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Not mothers, wives, naanis; on the road we're ourselves: 60-year-old road tripper

Durga M Sengupta | Updated on: 28 March 2017, 17:39 IST
The ladies and their car before trip 1 (Photo courtesy Age No Bar)

Neeru Gandhi, Monicka Chanana, and Pratibha Sabharwal are not very different from the women you meet every day. One was a banker, another a statistician, and the third owned a boutique.

Today, they identify themselves as homemakers, having retired early to take care of their families. All three, proud naanis, are also proud adventurists.

Gandhi is 60, Sabharwal 61, and Chanana 51. At an age that's often considered post-retirement, these three women have completed a 4400-kilometre-long road trip across Rajasthan and Gujarat in less than a month. In fact, for Gandhi and Chanana, this was their second such trip. The first took them all the way to Rameshwaram in Tamil Nadu.

Their Facebook page, titled Age No Bar, reads, “They may be seniors themselves but their story has found resonance with an audience of all age groups,as they drive from New Delhi to Rajasthan to Gujarat to Delhi.”

In this interview with Catch, Neeru Gandhi, who envisioned the trips, talks about the journey, how tied they are to their homes, and the naani tag.

A different mode of transport (Photo: Facebook)

Durga M Sengupta (DS): How did the idea for such a long trip hit you the first time?

Neeru Gandhi (NG): In December 2015, while I was returning from Haridwar with my daughter by car, the idea suddenly struck me – senior citizens doing road trips by car. When we got back I told my daughter that I'd like to go for a road trip to Rameshwaram.

She was very encouraging, cooperative. She planned it all out, prepared a research paper of sorts. She suggested that we take the route via Ayodhya, Allahabad, Chitrakoot, Nasik, just like Lord Ram did for his vanvaas. We put our heads together, mapped distances, highways, pitstops and places to see on the way.

After this, I had to find people willing to go on this journey with me. Most senior citizens don't know how to drive, and those who could didn't want to go on such a long trip. This was a 28-day trip after all.

I spoke to my sister, who is 62 now, and in the beginning she wasn't so sure about it. After this I contacted Monicka [Chanana], who is 51, and she immediately said, "Haan haan, main toh zaroor chalungi". (Yes, I'll definitely join you)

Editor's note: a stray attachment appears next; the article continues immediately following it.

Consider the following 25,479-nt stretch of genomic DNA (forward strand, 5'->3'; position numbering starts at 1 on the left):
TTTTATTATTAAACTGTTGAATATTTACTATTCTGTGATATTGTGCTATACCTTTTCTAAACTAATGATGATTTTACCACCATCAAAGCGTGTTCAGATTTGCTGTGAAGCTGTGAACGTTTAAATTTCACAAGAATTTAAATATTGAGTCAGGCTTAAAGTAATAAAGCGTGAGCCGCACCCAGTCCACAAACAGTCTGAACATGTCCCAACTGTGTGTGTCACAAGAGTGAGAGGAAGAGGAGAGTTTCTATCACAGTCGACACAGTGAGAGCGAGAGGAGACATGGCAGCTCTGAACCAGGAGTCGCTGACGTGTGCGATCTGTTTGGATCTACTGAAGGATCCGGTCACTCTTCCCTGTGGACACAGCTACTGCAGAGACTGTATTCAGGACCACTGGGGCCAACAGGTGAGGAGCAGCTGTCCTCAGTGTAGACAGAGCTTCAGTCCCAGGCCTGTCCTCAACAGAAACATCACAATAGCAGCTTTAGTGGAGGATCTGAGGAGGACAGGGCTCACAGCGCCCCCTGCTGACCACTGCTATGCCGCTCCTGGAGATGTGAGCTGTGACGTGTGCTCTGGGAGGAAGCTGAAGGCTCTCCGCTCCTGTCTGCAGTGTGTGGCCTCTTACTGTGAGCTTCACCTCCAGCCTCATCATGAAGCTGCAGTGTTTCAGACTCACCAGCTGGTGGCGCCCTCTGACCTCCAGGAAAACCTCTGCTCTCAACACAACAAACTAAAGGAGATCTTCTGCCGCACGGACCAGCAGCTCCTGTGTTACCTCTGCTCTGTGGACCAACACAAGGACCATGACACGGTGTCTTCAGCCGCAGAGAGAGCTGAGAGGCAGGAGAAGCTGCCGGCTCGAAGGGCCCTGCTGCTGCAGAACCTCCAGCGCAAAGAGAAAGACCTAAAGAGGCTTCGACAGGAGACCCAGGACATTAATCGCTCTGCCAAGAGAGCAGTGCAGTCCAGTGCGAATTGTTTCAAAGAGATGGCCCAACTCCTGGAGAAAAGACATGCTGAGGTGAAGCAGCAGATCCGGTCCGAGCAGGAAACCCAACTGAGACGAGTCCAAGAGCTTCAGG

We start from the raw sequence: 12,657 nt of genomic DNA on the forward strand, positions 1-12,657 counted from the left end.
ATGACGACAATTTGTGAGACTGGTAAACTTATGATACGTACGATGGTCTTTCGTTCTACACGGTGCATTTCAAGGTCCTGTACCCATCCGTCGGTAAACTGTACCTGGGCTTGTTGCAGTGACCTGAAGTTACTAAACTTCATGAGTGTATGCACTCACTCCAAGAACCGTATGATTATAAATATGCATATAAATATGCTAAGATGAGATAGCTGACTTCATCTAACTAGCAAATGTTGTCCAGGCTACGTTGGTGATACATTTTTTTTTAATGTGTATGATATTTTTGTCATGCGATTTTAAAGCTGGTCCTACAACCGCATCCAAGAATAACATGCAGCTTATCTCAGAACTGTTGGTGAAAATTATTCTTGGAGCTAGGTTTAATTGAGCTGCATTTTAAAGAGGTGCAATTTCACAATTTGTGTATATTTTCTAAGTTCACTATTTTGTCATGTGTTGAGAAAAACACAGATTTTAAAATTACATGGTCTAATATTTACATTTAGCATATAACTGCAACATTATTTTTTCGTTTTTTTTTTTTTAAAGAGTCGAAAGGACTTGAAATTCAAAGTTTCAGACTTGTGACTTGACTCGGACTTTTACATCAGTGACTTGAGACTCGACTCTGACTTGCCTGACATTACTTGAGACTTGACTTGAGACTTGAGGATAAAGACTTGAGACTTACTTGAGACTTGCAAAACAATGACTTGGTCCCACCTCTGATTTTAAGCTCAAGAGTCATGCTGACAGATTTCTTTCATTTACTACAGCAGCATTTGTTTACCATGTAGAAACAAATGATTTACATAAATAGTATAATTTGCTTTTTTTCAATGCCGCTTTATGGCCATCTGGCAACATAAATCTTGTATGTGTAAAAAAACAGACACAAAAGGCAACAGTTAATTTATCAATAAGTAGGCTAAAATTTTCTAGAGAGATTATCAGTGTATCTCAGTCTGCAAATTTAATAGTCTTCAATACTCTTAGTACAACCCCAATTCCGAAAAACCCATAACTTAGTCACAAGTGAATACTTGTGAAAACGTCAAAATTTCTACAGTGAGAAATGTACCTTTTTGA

We also took my sister along, but didn't ask her to drive.

DS: What was your daily drill?

NG: We would start driving early morning around 6:30-7 AM each day. Monicka would drive one day and I would drive another. We would carry snacks, poha, some hot water for chai or soup, etc, to have on our way. We'd usually reach our next destination by 11:30-12 and then rest up.

We would then grab lunch and then head out for local sightseeing, return to our hotel by 9 and sleep on time. So it was quite comfortable, enough for us to plan the Rajasthan-Gujarat trip.

This time, my sister didn't join us for this trip. Pratibha [Sabharwal], another friend of mine did.

DS: Did you do social media updates all along the way? Are you still travelling?

NG: No, we've returned but you'll continue to see updates on the page.

Our kids would update the Facebook page about the trip, but only a week after we leave from a destination. This, they said, was their way of ensuring our safety. They also strictly prohibited us from checking in to a destination on social media.

DS: As you've said, your kids have been very supportive, but what about your spouses?

NG: My husband also cooperated. After all, he got us the right car for this sort of trip. We all have small, medium-sized cars and those weren't ideal for such a long journey. We needed space for our luggage as well.

He was able to arrange for a sponsored Maruti Ertiga, both last year and this trip.

DS: And all three of you are naanis? But surely you must identify yourselves as someone beyond that role?

NG: Yes, of course. I used to be a statistician, a senior research officer at AIIMS. I resigned in 1996 because I thought I needed to be there for my kids. So after working 18 years, I got my retirement.

For the last 21 years I've been at home, taking care of the family. There were times when I felt like I must do something for myself.

So when this idea struck me, I thought, yes, here's something I could really do!

Neeru Gandhi with family (Photo: Facebook)

DS: And what about the professional lives of the women who went with you. Could you tell me about that?

NG: Of course. Pratibha was a banker and she retired just last year because she too felt the need to be there for her grand-daughter.

 

Pratibha Sabharwal with family (Photo: Facebook)

Monicka has tried out a range of things. She had a boutique once that was later closed. She then worked with her husband who has a watch business in Chandni Chowk. Then she left that as well. She didn't have a particular job but she's done things for herself from time to time.